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Patrick November 12, 2010 at 9:43 am

Many women might want to have some degree of control over the time, place, and manner in which other people discuss and/or fantasize about how much they want to fuck them.

There are several possible responses to this.

1. I accept this, and while I acknowledge that no one has COMPLETE control over whether their sexual attractiveness is publicly analyzed, I feel that my actions were beyond the pale.
2. I accept this, but given that no one has COMPLETE control over this, do not feel that my actions in holding these women up for analysis of their sexual attractiveness were beyond what was reasonable.
3. I accept that women may feel this way, but deny the legitimacy of this feeling.
4. I accept that women may feel this way, but feel that my desire to publicly discuss their sexual attractiveness outweighs their desire to not have their sexual attractiveness publicly discussed.
5. I deny that women have this attitude.

There are probably some more.

5 is probably false.
4 probably makes you a self centered jerk.
3 also makes you a self centered jerk, but in a slightly different moral framework

1 and 2 are both reasonable conclusions, at least to me, except for one thing: I personally wouldn’t feel comfortable making this moral judgment call without any involvement from the people affected.

And hence consent matters. At least to me.

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Reginald Selkirk November 12, 2010 at 9:45 am

dan: Why do atheists need morality please?

Dan, everyone who doesn’t live alone on a desert island needs morality. Morality is the necessary rules of engagement for people interacting in a society. Try to formulate a better question.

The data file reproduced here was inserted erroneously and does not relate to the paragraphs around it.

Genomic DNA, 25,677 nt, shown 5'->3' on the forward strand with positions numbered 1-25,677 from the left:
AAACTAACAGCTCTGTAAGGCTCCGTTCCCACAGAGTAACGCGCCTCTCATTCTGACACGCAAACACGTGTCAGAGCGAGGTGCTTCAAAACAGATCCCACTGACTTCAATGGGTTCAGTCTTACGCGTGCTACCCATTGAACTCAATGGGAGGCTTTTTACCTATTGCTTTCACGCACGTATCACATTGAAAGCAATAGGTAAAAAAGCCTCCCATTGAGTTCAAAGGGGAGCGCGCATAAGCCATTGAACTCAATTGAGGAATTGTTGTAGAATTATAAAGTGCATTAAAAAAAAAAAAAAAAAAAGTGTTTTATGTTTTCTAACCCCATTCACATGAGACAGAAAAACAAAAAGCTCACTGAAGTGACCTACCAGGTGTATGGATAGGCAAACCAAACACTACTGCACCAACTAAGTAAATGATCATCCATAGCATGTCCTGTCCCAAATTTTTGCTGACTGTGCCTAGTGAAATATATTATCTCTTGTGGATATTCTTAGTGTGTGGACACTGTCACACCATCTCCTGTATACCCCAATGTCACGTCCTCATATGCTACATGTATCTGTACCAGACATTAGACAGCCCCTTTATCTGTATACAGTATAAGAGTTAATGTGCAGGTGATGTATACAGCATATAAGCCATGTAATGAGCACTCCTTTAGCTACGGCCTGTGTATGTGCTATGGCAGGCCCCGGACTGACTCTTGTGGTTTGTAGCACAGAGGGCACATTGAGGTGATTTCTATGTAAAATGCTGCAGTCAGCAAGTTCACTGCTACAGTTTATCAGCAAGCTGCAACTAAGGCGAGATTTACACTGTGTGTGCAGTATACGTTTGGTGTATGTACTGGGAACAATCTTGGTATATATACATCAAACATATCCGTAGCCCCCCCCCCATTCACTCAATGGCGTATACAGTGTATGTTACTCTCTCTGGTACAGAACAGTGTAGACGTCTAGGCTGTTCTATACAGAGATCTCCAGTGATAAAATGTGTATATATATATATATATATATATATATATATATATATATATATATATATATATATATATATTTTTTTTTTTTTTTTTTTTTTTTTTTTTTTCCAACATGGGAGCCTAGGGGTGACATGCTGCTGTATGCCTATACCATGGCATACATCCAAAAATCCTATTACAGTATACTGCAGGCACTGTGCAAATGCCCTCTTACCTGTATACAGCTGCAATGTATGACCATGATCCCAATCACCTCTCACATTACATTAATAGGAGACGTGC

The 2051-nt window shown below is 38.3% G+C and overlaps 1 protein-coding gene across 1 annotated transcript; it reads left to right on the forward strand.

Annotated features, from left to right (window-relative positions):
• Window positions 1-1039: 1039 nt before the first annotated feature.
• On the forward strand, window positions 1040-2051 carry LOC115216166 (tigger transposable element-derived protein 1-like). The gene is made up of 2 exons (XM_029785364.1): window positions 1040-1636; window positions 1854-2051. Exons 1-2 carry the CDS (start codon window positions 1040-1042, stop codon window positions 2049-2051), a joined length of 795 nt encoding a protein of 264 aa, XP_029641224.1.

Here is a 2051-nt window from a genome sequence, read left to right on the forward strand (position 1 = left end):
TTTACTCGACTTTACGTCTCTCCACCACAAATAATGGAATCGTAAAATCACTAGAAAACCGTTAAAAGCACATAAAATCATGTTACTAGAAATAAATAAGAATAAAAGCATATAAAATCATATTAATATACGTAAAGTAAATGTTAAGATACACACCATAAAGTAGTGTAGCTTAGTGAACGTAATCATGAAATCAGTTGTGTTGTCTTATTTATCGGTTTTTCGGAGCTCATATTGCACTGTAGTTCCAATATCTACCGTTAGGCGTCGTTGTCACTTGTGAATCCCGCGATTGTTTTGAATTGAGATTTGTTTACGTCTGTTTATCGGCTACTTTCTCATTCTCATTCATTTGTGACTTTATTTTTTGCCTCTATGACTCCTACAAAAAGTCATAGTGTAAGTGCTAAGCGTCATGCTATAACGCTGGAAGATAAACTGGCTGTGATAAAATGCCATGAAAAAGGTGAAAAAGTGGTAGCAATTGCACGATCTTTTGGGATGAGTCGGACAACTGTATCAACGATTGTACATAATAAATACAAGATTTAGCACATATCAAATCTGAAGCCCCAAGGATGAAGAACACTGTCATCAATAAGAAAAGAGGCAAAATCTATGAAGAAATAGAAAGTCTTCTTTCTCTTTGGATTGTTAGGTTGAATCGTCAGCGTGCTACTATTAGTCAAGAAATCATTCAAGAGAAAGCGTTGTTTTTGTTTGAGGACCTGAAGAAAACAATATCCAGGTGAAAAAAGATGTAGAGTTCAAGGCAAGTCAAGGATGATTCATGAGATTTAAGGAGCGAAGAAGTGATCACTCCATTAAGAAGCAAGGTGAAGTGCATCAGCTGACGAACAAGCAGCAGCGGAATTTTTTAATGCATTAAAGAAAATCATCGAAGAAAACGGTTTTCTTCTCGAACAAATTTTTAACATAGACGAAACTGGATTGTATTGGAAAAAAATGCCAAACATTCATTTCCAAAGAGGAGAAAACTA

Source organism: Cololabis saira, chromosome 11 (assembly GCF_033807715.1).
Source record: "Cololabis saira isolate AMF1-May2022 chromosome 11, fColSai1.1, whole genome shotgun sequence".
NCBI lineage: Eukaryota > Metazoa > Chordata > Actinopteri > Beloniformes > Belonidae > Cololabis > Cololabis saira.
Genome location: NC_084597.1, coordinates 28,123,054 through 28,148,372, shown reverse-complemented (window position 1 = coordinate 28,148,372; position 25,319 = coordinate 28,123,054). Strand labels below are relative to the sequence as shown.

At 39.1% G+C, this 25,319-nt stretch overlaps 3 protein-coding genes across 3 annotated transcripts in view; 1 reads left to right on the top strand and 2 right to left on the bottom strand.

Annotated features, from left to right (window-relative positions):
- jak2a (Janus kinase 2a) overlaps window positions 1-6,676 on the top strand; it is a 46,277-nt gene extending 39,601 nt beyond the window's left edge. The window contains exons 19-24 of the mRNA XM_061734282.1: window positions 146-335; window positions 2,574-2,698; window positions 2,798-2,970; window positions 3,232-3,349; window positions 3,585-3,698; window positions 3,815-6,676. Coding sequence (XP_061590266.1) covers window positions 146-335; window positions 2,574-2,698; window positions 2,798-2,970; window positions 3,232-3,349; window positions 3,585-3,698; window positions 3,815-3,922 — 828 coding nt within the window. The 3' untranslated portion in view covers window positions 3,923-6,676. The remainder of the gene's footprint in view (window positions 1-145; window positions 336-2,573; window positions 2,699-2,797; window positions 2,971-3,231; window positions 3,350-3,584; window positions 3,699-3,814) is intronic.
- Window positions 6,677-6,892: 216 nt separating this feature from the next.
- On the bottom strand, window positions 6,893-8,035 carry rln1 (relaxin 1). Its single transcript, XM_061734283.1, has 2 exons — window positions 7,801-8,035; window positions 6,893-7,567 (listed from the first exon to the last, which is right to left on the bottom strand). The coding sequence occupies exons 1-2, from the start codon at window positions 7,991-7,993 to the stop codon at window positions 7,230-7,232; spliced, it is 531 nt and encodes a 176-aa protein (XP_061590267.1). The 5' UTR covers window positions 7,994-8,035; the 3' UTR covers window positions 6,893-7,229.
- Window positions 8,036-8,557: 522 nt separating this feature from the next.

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Michael November 12, 2010 at 10:32 am
Michael November 12, 2010 at 10:58 am

@Patrick…

I have no doubt that many men and women want to have the right to decide who thinks about them and how. I sure wish I could decide what, when, and how anyone and everyone thought about me. SCORE!

I shouldn’t get that right at all and I should only get proscribed and well-articulated rights over how I am publically depicted. The law in the US does a pretty good job there, I think: the laws of libel and slander and rights to fair use of our images work for me. I doubt that there is any chance that Luke violated any of those laws.

I just don’t think expanding “consent” to include thoughts or depictions is wise. I don’t think Karen Owens’s “Fuck List,” for example, required even an apology. No doubt most of the young men mentioned were embarrassed and she was unkind and perhaps even mean-spirited towards several of them, but certainly not unethical or immoral. That’s because we shouldn’t have any rights over how others think of us and should have only narrowly proscribed rights over how we are depicted publically. In case you missed that controversy… ( http://deadspin.com/5652280/the-full-duke-university-fuck-list-thesis-from-a-former-female-student/gallery/ )

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Luke Muehlhauser November 12, 2010 at 11:10 am

Michael,

That is a great link, thanks!

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Mo November 12, 2010 at 12:21 pm

Maybe it would be better to approach the “wrongness” of your Sexy Scientists post from a virtue ethics point of view instead of looking to moral systems to derive moral “calculations” that determine if it was wrong or not. That is to ask, “What kind of person would do that?” From a virtue ethics perspective, our actions flow from different states of character. Maybe your Sexy Scientists post could be associated with a temperate (or not so temperate) state of character. Instead of trying to figure out if the action, or the post, “itself” is morally wrong, consider what it says about the character of a person that would post a ranking of women scientists based on their sex appeal, as well as Ebert’s post of a nude lady. I don’t want to construct an argument for this here, just a thought.